When one student does not know how to adapt himself with his fellow-mate who is living in the same room, friction comes in and their friendship is broken immediately. Adaptability makes friendship last for a long time. Students fight for little things. One student says, “I gave Mr. X tea for several days. I took him to cinema on my own account for several days. I asked him to lend me the book “Boswell’s Life of Johnson” for reading. He has bluntly refused now. What sort of friend he is? I do not like him.” The friendship is broken now. A simple thing upsets the mind. Adaptability is a strong catgut ligature that links people in unbroken love and friendship. A man of adaptability can pull on with anybody in any part of the world. People unconsciously love a man of adaptability. Adaptability gives immense strength and profound joy. Adaptability develops will.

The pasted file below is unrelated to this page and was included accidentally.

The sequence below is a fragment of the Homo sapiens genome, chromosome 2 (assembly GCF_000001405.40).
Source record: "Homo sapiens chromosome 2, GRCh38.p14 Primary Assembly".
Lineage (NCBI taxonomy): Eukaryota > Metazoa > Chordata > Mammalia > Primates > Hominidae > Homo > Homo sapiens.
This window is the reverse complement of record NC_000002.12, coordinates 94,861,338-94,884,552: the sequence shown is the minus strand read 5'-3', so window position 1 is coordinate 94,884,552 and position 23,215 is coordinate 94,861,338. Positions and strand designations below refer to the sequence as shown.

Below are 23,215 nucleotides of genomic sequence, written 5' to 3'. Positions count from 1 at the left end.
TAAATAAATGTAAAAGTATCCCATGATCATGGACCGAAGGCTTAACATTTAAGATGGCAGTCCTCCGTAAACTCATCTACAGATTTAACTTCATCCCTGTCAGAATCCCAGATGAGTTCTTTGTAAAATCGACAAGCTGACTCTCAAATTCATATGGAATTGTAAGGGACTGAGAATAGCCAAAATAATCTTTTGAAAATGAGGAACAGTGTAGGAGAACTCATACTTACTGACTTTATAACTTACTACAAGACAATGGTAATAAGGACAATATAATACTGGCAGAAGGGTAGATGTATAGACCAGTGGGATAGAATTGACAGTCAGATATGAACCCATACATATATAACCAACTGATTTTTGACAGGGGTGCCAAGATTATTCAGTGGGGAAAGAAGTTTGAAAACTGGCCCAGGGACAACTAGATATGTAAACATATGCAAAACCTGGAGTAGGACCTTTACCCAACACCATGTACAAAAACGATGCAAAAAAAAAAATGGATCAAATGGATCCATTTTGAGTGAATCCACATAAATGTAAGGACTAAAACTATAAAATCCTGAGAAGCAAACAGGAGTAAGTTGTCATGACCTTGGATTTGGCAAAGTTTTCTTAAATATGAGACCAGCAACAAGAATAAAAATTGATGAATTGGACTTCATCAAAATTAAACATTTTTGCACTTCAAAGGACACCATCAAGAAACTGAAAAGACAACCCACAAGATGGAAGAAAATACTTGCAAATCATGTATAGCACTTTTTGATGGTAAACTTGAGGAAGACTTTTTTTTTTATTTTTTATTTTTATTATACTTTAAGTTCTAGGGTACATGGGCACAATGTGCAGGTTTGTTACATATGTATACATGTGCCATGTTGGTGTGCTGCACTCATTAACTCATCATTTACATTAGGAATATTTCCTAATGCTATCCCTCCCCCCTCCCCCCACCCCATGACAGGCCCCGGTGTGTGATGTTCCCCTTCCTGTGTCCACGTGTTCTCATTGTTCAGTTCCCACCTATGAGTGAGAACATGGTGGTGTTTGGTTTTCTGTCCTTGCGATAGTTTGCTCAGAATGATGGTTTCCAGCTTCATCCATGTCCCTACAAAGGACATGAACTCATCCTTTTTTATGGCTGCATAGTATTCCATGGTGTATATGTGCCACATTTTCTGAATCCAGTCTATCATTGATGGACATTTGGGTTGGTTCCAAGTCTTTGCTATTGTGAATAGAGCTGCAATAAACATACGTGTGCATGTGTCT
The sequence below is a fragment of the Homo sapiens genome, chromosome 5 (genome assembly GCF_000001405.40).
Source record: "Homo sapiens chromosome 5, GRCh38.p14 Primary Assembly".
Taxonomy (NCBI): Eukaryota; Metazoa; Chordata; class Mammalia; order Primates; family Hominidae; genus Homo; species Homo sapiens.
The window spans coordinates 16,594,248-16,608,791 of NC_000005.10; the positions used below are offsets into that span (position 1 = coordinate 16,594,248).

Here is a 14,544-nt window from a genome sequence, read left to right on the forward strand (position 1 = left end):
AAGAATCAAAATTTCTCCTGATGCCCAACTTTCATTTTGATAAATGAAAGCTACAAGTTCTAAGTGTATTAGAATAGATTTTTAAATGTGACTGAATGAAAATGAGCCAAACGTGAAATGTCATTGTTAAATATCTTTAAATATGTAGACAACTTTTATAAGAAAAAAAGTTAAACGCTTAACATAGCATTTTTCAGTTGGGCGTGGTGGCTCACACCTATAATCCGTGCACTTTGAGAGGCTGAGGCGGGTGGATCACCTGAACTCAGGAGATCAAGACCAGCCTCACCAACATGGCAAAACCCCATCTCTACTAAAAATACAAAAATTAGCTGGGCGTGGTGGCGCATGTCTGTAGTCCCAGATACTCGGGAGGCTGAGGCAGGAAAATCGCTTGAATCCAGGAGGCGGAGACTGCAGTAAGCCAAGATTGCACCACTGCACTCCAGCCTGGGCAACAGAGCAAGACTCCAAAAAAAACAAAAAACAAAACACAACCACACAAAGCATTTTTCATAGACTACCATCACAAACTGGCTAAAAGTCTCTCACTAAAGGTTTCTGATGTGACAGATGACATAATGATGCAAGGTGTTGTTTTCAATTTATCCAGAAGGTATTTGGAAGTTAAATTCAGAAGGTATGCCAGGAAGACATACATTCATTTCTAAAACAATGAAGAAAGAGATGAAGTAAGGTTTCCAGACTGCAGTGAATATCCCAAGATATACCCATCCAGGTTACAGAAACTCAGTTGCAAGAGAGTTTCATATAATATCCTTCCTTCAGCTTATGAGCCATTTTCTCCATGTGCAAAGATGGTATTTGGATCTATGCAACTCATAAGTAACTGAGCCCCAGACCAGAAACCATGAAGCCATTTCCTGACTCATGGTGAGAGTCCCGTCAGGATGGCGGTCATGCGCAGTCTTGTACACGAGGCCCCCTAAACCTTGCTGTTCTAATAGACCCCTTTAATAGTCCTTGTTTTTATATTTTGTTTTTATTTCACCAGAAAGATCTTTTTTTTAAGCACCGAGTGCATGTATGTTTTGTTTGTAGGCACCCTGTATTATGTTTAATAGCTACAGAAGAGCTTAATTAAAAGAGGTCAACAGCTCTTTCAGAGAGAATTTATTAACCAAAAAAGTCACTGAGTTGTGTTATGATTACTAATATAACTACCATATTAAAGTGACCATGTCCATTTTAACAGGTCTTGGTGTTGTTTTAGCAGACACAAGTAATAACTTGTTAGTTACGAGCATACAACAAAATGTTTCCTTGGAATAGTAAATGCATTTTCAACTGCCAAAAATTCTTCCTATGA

A man of adaptability has to make some sacrifice. Adaptability develops the spirit of sacrifice. It kills selfishness. A man of adaptability has to share what he has with others. He has to bear insult and harsh words. A man of adaptability develops the feeling of unity or oneness of life. For Vedantic Sadhana it is of great help. He who practises adaptability has to destroy the feelings of Ghrina and contempt and the idea of superiority. He has to mix with all. He has to embrace all. Adaptability develops universal love and kills the feeling of hatred.
A man of adaptability has to put up with the unkind words and harsh treatment of his friends. He has to develop patience and endurance. These virtues develop by themselves unconsciously when he tries to adapt himself with others. A man of adaptability can live in a cool place. He can bear the heat of Benares or Africa. He develops balance of mind. He can bear extreme heat and cold. Adaptability brings eventually Atma-Jnana. He who has this noble virtue is a great man in this world. He is always happy and successful.